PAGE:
We have received reports from the SUNY ESF sampling crew of a large blue/green algal bloom in Oak Park Marina, a small one that occurred on Friday in Katlynn Marina and many possible bloom sightings reported on Saturday.
The eastern United States just experienced the warmest spring on record, shattering previous highs. On land, warm temperatures caused cherry and apple trees to bloom prematurely. In the Chesapeake Bay, algae bloomed earlier than normal, fed by runoff pollution from last fall's major storms. (Photo of algal bloom by Chesapeake Bay Program)
Bill Satterfield, in his June 11 letter to the editor ("Urban waste, not chicken manure, is the bay's biggest threat") was right when he said "everyone has a role in protecting the Chesapeake Bay." What he forgot is that "everyone" includes both the agricultural and urban sectors.
Instead of shifting blame from one polluter to the next, we should focus on addressing all the major contributors of pollution. Instead of focusing on which kid on the block is polluting more, we should focus on the glaring similarity between agricultural and urban sources: both contribute dangerous levels of nutrient, bacterial, and toxic pollution into our local waterways and the bay.
After weeks of negotiations, the U.S. Senate is expected to pass a farm bill this week that would stave off threats to funding for Chesapeake Bay cleanup. Meanwhile, a week after primaries in Virginia, advertising for a key senate race is ramping up in the Commonwealth. Alex Bolton, senior staff writer for The Hill newspaper, speaks with WAMU All Things Considered host Pat Brogan about these issues.
But this year, the largest oyster hatchery on the East Coast is on track to produce a record number of baby oysters - or spat.
A tour of the University of Maryland's Horn Point Lab Oyster Hatchery in Cambridge shows the robust production.
West Virginia chicken farmer is suing the EPA to stop it from imposing wastewater rules on her farm as part of a multi-state effort to clean up Chesapeake Bay.
Lois Alt, owner of Eight is Enough farms in the Old Fields section of Hardy County in the state's Eastern Panhandle, argues the EPA has overstepped its authority by ordering her to stop polluting streams and obtain discharge permits under the federal Clean Water Act.
The EPA Chesapeake Bay Program is reporting that dissolved oxygen levels in the Chesapeake Bay dropped last year to their lowest levels in four years, with 66 percent of the estuary failing to meet water quality standards for oxygen in the hot summer months.
The carbon dioxide we release is absorbed by the Earth's oceans. But it doesn't just benignly vanish. It's eventually released into the water, making the water more acidic. That's feeding algae blooms and killing some animals. In the Puget Sound, the situation is even worse.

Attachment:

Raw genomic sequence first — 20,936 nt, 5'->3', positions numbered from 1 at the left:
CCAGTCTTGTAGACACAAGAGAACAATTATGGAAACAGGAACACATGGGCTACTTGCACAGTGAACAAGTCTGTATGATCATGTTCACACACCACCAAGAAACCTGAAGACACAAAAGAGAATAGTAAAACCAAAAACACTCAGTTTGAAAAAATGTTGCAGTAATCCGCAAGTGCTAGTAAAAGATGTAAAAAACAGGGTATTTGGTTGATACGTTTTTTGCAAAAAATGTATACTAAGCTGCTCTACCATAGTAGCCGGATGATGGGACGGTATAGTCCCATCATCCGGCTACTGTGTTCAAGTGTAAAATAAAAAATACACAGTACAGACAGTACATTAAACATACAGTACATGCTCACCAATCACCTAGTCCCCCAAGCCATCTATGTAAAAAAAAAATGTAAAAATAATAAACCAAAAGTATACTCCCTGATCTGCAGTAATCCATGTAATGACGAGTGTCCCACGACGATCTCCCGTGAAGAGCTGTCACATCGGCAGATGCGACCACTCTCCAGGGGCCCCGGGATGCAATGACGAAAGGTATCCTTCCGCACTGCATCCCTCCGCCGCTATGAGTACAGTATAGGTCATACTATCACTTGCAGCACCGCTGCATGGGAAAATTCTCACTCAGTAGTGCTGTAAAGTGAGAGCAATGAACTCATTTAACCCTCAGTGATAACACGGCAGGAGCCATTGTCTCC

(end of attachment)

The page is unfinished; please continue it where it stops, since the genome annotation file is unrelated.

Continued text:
BAINBRIDGE ISLAND — Algae blooms that changed water off several Bainbridge shorelines bright red this week pose no risk to humans or shellfish, according to Kitsap County Public Health District officials.
A torrent of sunshine and temperatures in the ’70s have spurred marine algae blooms across the Puget Sound, including Sinclair Inlet.The Washington Depart of Ecology has noticed a number of blooms, the visible appearance of millions of tiny plant-like organisms in the water, in Sinclair Inlet. The blooms often appear as brown or green sludge at or near the surface of the water.
As we kick off the summer season, hundreds of thousands of people will be visiting the Jersey Shore to enjoy our beautiful beaches. Gov. Christie’s policies, however, are undermining the protections of our coastline.
NASA scientists discover 100 km stretch of phytoplankton under the ice near Alaska
Pools of melting ice linked to global warming causing algae to bloom twice as fast
Previously scientists thought ice blocked the sunlight needed for plants to grow; now they think melting ice pools concentrate the sunlight like a magnifying glass
There is a generation of young adults for whom the notion of a Chesapeake Bay populated by an abundance of blue crabs is nothing more than a story told by their elders. It was about two decades ago that the first alarms began to sound about the decline of the blue crab. Early in 1993, stories began to appear in the media about decreasing numbers of crabs in the bay. Destruction of forests and wetlands, development, pollution, an overabundance of rockfish and overfishing were all suggested as possible causes.
Conservationists say that pollution from farms, wastewater treatment facilities, storm water runoff, and power plants in the 64,000 square mile watershed — which includes parts of six states and the nation’s capital — is slowly killing the bay.